Is the World Bank Deliberately Hiding its China Poverty Forecast?

I want to preface this post by saying that by nature I’m not a conspiracy theorist. But it seems to me that there is something funny going on with the World Bank’s efforts to monitor and forecast poverty in China.

I’ve done some work on poverty forecasting in the past, so I’m always excited to see when the World Bank, the official voice on such matters, puts out new forecasts. Last month the Bank released its Global Monitoring Report 2012, which includes its latest estimates of poverty for the year 2015. Here’s the relevant table:

When I first read this table my eye immediately focused in on the “—“ for China in 2015, which I initially took to mean the Bank believed $1.25 poverty would be effectively eliminated by then. While this would be an optimistic forecast, it actually doesn’t sound that crazy to me; after all, the World Bank’s China office (which, importantly, I believe operates mostly independently of the poverty team) wrote all the way back in March 2009 [PDF] that “extreme poverty, in the sense of not being able to meet the most elementary food and clothing needs, has almost been eliminated in China.”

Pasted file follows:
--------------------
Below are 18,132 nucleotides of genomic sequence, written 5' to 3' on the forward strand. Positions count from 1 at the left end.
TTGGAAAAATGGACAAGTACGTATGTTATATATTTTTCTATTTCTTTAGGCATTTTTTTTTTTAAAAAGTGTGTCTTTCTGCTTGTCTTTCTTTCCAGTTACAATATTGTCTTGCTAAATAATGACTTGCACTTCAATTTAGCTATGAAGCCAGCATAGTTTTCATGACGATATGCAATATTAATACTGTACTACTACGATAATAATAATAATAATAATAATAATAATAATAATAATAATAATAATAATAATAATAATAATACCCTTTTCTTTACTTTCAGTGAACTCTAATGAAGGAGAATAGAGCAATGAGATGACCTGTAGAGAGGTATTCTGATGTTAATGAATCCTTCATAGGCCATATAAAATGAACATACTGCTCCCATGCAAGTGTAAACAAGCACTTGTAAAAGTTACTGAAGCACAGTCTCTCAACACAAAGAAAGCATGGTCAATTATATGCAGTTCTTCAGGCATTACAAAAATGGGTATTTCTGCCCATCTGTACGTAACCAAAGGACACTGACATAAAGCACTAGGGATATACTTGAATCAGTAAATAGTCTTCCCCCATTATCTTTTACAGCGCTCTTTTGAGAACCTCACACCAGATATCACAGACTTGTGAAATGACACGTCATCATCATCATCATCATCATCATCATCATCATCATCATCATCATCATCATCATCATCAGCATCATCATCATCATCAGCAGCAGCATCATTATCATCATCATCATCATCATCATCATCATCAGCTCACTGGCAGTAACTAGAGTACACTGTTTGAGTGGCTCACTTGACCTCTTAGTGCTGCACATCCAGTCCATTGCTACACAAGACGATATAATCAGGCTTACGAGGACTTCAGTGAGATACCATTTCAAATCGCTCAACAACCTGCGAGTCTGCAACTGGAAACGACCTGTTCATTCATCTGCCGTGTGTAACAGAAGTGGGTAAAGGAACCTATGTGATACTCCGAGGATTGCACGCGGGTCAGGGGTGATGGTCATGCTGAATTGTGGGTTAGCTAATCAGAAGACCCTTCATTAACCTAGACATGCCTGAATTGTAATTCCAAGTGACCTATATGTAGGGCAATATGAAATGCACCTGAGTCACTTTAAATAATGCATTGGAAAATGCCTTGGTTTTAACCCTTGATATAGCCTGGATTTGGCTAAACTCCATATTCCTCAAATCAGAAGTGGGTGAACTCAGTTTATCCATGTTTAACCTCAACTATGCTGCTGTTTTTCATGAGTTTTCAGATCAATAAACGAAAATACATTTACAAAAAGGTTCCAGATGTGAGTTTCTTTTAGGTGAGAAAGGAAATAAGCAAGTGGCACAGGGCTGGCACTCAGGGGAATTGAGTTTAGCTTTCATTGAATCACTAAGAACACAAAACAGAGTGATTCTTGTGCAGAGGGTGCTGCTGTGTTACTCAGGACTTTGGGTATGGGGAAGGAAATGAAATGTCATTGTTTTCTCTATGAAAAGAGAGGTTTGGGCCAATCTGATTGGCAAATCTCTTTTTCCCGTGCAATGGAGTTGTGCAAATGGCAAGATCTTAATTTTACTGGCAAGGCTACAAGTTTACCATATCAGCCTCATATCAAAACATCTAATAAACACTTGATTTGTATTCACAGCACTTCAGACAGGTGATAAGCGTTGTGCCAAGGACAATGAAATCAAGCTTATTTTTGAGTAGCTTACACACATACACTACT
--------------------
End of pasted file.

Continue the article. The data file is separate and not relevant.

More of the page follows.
But when you look at the bottom of the table, you see that “—“ actually means not available, rather than effectively zero. The obvious question, then, is why isn’t it available? Since we’re talking about forecasts, this can’t be a “data availability” issue in the strict sense of the term, because of course none of the data is actually available; these are the Bank’s best guesses at what poverty will be in 2015. So why isn’t there a guess for China?

The fact is there is a guess for China – there has to be – the Bank just won’t tell us what it is. And not only will they not explicitly tell us what it is, but they’ve gone out of their way to ensure we can’t calculate it ourselves.

We can be sure that there is a China estimate simply by noting that there’s an estimate for the East Asia and Pacific region as a whole; China accounts for about two thirds of the region’s population, so obviously it’d be impossible to guess how many poor people there’d be in the region without having a pretty good guess as to how many poor people there’d be in China.